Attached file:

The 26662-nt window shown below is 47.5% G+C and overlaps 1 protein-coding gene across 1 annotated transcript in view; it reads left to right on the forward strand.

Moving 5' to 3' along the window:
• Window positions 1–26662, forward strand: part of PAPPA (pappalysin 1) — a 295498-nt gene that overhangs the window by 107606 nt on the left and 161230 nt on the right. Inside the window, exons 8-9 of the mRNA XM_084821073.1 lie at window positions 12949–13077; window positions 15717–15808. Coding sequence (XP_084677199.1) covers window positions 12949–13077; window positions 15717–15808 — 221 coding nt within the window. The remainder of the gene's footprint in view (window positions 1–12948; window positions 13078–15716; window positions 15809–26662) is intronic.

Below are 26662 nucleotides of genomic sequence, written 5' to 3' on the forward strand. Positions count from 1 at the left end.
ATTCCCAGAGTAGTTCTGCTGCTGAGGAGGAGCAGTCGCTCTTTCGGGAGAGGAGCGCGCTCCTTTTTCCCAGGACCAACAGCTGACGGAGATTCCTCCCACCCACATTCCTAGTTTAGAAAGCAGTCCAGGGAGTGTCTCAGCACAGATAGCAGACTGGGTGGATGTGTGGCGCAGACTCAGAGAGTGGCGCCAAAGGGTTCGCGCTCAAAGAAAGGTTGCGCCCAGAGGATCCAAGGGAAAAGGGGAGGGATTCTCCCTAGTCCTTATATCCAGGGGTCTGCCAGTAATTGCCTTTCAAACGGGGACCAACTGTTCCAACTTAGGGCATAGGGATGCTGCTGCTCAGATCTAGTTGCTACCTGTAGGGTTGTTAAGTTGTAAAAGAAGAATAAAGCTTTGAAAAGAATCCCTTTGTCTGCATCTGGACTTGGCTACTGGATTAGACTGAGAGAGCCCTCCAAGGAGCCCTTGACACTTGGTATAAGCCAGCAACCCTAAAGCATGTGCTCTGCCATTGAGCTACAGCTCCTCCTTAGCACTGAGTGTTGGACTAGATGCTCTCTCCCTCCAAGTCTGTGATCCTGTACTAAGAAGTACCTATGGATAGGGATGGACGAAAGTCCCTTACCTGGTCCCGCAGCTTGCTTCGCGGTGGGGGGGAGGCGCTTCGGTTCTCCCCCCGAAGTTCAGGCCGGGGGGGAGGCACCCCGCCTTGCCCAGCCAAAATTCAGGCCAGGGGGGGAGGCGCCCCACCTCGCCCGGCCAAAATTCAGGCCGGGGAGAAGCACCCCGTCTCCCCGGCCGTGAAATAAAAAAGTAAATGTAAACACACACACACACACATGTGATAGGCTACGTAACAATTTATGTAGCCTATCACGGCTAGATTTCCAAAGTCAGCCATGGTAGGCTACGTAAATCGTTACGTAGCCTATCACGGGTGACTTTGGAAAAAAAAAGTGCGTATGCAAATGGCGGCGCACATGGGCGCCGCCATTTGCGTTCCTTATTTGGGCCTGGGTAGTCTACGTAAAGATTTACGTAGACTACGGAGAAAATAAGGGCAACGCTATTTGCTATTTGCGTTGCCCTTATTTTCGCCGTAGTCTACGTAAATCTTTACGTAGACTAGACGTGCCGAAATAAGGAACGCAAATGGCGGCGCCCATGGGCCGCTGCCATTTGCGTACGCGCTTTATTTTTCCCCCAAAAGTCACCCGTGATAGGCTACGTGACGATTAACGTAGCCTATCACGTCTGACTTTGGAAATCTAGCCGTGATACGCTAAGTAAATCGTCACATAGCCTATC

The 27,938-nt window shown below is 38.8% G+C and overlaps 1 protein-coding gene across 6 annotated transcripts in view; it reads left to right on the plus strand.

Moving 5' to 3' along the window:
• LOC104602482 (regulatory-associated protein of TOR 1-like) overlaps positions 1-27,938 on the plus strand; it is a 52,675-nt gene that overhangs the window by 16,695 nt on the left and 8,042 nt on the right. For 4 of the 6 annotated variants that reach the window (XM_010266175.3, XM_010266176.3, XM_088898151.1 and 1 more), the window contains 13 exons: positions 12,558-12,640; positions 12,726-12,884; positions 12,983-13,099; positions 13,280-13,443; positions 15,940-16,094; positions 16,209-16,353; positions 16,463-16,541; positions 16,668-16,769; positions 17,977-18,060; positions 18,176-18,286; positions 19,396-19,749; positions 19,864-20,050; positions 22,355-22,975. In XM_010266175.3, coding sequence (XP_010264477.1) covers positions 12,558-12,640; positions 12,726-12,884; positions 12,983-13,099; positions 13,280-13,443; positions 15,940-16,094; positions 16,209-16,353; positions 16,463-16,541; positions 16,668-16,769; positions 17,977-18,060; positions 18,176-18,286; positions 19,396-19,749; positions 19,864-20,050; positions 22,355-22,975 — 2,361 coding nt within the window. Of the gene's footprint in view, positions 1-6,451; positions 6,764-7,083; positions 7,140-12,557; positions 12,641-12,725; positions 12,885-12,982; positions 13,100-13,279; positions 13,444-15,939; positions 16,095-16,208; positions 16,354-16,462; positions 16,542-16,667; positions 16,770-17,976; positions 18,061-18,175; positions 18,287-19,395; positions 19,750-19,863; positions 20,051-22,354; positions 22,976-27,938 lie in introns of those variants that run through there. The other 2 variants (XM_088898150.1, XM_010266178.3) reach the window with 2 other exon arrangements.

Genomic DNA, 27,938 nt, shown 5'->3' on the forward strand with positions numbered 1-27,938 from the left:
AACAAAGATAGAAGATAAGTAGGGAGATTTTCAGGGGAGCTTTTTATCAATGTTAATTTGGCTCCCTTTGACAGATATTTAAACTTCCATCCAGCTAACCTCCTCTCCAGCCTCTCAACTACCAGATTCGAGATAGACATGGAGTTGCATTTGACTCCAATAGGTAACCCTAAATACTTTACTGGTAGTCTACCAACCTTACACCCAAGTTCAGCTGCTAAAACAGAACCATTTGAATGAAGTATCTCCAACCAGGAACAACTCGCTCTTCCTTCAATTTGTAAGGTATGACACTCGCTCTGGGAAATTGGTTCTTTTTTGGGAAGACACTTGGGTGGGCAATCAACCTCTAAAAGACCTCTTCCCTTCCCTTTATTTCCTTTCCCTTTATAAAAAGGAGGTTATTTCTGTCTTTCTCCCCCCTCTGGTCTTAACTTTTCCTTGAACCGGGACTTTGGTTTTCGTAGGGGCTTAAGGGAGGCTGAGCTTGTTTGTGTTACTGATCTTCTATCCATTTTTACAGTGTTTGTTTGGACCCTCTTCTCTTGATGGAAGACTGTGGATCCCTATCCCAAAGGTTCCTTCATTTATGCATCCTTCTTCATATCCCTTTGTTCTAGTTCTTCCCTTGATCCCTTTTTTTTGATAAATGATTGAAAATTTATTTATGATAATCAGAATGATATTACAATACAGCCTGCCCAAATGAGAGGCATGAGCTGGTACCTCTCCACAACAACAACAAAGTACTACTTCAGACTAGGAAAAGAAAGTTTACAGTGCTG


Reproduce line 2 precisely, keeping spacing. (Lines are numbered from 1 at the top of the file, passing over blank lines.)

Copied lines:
Moving 5' to 3' along the window: